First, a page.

Monetary Policy Communications and Their Effects on Household Inflation Expectations

64 Pages Posted: 30 Jan 2019

See all articles by Olivier Coibion

Olivier Coibion

University of Texas at Austin

Yuriy Gorodnichenko

University of California, Berkeley - Department of Economics; National Bureau of Economic Research (NBER); IZA Institute of Labor Economics

Michael Weber

University of Chicago - Finance

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Date Written: January 2019

Abstract

We study how different forms of communication influence the inflation expectations of individuals in a randomized controlled trial. We first solicit individuals’ inflation expectations in the Nielsen Homescan panel and then provide eight different forms of information regarding inflation. Reading the actual Federal Open Market Committee (FOMC) statement has about the same average effect on expectations as simply being told about the Federal Reserve’s inflation target. Reading a news article about the most recent FOMC meetings results in a forecast revision which is smaller by half. Our results have implications for how central banks should communicate to the broader public.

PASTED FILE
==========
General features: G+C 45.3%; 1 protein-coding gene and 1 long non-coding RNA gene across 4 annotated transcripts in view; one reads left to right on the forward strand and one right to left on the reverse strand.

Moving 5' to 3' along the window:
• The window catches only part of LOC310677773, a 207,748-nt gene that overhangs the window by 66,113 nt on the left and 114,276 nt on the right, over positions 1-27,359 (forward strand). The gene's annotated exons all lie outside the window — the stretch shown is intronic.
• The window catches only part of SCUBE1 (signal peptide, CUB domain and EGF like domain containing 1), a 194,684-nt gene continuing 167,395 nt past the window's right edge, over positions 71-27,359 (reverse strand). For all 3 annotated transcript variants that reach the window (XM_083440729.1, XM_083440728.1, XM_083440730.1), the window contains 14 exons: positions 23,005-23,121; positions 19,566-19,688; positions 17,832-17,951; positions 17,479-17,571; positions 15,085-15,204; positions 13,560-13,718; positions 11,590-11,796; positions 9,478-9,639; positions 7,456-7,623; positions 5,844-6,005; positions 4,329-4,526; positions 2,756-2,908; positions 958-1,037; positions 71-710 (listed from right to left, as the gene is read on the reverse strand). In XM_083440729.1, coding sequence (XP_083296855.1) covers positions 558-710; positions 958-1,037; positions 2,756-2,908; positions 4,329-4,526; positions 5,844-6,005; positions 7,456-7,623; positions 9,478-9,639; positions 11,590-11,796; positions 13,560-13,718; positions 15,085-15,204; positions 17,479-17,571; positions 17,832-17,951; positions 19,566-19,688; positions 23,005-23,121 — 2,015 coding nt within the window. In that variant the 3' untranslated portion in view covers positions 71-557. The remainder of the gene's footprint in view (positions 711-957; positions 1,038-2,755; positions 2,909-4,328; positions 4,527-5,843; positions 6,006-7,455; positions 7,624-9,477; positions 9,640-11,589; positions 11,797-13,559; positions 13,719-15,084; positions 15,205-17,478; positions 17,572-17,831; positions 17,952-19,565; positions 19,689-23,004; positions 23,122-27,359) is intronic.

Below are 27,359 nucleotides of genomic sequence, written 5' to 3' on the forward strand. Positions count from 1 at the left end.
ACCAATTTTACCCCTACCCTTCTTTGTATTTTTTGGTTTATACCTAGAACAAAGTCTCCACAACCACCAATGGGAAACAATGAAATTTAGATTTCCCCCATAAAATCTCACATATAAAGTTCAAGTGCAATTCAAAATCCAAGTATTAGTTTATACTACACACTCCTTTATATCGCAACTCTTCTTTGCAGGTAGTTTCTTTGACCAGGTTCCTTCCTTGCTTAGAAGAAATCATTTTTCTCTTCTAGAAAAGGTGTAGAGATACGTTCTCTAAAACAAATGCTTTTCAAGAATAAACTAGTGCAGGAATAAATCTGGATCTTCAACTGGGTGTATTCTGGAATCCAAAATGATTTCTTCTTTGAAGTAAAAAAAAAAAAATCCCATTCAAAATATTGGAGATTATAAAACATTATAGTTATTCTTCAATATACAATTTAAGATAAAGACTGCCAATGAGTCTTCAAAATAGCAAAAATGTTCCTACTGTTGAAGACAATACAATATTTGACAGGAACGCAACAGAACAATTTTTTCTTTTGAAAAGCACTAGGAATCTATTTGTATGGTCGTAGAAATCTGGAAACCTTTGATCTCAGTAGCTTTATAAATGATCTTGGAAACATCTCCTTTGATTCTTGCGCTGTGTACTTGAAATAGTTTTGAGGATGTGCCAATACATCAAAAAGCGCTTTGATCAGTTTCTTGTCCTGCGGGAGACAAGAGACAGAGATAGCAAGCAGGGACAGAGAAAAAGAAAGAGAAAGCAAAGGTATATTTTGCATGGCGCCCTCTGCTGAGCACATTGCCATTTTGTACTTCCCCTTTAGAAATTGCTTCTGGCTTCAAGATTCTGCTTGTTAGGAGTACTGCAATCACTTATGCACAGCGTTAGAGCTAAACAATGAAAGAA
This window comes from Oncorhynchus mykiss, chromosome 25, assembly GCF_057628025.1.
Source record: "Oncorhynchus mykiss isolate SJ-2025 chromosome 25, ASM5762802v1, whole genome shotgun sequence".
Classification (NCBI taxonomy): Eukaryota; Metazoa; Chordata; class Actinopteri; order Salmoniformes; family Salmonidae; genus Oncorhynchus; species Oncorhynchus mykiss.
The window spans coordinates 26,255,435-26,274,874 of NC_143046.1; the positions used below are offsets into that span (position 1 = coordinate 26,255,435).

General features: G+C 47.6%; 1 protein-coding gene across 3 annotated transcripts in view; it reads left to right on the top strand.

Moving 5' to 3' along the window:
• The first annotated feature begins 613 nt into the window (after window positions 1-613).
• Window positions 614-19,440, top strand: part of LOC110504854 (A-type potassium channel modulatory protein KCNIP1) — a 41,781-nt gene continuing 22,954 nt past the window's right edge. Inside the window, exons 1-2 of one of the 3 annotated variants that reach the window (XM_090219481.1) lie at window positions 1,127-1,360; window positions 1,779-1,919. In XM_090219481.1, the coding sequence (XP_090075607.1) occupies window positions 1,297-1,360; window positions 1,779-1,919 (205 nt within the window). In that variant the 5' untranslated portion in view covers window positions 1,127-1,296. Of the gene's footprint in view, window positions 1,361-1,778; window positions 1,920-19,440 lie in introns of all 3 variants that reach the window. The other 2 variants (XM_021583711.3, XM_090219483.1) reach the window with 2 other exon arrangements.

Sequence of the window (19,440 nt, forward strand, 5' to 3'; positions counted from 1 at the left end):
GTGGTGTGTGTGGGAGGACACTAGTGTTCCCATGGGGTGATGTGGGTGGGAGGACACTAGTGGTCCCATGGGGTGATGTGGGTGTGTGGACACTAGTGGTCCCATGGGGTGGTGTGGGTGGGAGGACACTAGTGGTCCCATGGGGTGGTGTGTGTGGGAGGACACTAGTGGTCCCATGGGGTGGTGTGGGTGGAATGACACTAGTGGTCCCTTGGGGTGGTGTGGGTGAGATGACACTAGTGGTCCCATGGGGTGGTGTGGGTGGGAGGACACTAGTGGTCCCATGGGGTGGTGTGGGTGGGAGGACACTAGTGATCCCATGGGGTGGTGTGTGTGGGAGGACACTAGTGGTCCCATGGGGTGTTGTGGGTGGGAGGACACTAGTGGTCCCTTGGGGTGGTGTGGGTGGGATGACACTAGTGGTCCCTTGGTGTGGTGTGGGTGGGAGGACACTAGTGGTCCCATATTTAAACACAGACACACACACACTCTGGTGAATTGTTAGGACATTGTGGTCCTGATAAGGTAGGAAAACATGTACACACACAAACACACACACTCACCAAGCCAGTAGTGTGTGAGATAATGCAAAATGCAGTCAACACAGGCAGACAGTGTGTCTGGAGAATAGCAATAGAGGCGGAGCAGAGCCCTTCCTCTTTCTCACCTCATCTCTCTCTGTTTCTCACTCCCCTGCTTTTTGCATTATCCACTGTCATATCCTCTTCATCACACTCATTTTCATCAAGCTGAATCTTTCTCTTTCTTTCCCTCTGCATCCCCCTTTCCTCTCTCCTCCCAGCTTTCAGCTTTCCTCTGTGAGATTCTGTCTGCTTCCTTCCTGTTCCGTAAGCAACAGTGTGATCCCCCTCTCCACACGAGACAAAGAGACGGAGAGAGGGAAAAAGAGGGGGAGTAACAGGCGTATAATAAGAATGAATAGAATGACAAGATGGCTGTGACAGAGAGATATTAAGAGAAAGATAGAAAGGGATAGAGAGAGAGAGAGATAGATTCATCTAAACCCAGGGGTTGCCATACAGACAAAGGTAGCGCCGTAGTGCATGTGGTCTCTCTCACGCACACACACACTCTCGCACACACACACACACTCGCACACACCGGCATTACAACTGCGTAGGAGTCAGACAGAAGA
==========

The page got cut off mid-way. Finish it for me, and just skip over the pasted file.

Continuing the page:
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Suggested Citation

Coibion, Olivier and Gorodnichenko, Yuriy and Weber, Michael, Monetary Policy Communications and Their Effects on Household Inflation Expectations (January 2019). NBER Working Paper No. w25482. Available at SSRN: https://ssrn.com/abstract=3324063

Olivier Coibion (Contact Author)

University of Texas at Austin ( email )

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Yuriy Gorodnichenko

University of California, Berkeley - Department of Economics ( email )

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Berkeley, CA 94720-3880
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Michael Weber

University of Chicago - Finance ( email )

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